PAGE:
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Dow Jones Step Aside: Here Comes the Soil Carbon Market / February 21, 2001 / News from the USDA Agricultural Research Service

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Photo: Microbiologist Tim Parkin measures CO2 production from a cylinder of soil to determine the biological factors that control carbon processing in the soil. Link to photo information

Read: more about ARS carbon storage research in Agricultural Research.

Dow Jones Step Aside: Here Comes the Soil Carbon Market

By Don Comis
February 21, 2001

Cropland and grassland in the United States could potentially store enough carbon to offset 12 to 14 percent of the carbon dioxide emitted from vehicle tailpipes and industrial smokestacks in this country.

That’s the conclusion based on the first national estimate of how much carbon these lands are storing or sequestering and how much more they could store. Marlen D. Eve, a soil scientist with the Agricultural Research Service in Fort Collins, Colo., and colleagues developed the actual storage estimate for use in international climate-change agreement discussions: 20 million tons of carbon a year.

Eve’s colleagues--Ron Follett, John W. Kimble and Rattan Lal--have calculated that improved management could boost that total to as much as 200 million tons. At $20 a ton, which is the price at which stored carbon credits are projected to be sold for within a decade, this means the U.S. could potentially store about $4 billion worth of carbon a year on the nation’s farmlands and grasslands. Typical rates of carbon sequestration can be from one-half up to a ton of carbon each year.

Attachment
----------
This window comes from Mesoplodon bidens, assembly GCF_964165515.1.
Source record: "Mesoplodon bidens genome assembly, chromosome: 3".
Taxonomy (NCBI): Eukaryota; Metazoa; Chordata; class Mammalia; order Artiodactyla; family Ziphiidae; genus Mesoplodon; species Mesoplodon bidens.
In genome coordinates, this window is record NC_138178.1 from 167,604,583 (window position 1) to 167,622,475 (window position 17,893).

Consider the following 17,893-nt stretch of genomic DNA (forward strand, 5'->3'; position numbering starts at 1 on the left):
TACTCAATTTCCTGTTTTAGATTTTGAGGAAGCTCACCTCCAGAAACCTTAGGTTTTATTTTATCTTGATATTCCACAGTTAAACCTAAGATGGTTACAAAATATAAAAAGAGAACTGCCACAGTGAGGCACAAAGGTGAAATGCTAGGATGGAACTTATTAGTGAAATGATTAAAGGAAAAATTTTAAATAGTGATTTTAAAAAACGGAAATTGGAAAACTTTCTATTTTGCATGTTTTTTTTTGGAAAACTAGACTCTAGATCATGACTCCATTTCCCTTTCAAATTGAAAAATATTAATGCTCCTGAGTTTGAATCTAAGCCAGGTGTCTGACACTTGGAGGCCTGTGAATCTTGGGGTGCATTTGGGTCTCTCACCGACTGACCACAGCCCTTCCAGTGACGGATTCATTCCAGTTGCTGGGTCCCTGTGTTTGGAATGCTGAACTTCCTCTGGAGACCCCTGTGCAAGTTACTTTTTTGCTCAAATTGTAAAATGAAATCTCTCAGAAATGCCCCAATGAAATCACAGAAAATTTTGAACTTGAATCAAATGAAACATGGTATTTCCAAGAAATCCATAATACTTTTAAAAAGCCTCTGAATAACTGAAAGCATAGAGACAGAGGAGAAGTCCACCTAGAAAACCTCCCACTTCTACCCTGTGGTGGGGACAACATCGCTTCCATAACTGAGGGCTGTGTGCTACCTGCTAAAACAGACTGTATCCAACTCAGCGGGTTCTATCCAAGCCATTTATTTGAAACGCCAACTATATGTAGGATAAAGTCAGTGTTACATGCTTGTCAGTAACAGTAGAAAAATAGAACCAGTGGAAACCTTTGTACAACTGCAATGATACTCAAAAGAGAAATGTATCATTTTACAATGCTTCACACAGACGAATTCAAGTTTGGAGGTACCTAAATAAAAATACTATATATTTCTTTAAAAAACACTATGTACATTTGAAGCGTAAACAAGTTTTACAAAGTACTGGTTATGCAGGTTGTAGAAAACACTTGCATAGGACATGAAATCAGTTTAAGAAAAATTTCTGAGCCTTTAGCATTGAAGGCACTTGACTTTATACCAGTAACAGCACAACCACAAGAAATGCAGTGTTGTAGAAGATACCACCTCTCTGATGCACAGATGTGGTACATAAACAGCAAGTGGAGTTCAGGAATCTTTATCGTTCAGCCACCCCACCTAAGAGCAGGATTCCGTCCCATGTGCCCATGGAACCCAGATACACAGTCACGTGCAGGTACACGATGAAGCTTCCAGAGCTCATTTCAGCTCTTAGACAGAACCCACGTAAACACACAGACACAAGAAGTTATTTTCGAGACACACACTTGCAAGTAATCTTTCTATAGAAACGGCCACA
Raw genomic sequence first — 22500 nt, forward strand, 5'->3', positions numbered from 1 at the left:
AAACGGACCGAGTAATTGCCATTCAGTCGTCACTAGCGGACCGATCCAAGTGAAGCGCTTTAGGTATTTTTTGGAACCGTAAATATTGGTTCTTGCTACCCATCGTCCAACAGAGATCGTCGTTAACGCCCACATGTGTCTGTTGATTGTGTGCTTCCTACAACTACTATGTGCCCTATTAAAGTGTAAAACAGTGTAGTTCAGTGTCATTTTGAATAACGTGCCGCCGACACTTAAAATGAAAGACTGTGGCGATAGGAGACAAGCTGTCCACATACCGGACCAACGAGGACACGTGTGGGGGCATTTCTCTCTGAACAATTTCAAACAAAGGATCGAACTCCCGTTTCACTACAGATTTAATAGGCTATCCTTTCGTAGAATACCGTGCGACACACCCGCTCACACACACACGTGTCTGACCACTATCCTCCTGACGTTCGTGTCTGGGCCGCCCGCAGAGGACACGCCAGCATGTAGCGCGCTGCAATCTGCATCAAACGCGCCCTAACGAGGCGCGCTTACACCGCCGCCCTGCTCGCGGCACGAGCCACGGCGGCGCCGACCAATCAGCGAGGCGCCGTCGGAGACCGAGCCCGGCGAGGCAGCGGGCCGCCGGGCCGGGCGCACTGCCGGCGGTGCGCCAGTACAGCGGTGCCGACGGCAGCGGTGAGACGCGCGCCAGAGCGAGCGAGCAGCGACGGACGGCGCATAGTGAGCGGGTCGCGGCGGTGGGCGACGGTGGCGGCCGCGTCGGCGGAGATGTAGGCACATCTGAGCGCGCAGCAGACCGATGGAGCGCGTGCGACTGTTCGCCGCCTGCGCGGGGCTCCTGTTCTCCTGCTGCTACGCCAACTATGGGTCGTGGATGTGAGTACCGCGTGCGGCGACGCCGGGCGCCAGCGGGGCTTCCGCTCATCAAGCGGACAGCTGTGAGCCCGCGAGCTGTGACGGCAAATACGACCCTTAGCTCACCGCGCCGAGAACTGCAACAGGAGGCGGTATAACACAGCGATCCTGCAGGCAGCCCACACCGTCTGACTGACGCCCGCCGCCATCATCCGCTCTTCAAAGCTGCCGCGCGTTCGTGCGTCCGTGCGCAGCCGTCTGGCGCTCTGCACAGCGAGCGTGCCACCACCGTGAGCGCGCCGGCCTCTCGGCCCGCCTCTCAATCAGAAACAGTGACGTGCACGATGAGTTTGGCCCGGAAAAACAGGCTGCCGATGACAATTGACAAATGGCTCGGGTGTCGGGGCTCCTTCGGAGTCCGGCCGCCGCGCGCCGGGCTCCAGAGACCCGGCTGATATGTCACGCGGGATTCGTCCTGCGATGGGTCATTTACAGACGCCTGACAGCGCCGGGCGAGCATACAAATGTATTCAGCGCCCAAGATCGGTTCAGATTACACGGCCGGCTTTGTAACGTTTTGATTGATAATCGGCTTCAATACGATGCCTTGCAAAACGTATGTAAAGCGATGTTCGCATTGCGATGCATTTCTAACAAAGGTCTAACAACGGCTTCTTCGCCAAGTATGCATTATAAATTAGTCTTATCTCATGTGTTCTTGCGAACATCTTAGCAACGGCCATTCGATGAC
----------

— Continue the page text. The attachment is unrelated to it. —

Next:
“Carbon Boards of Trade” are beginning to proliferate on the Internet, including a global exchange that offers a low price of $2.35 to $2.50 for carbon in the United States. Even the Chicago Board of Trade is considering adding a carbon exchange market.

All of this comes about as international agreements and domestic policies in the U.S. and elsewhere make it likely that farmers will be paid in some way for storing carbon in their soils. Farmers might sell credits for storing carbon, just as pollution credits are currently traded. Or they might receive financial assistance for using carbon-conserving practices. The pressure to reduce emissions of greenhouse gases like carbon dioxide is driving the “carbon conservation payments” movement.

You can read more about ARS carbon storage research in the February issue of ARS' Agricultural Research magazine.

ARS is the U.S. Department of Agriculture’s chief scientific research agency.

Scientific contact: Ron Follett, ARS Soil, Plant and Nutrient Research Unit, Fort Collins, Colo., phone (970) 490-8200, fax (970) 490-8213, ronald.follett@ars.usda.gov.

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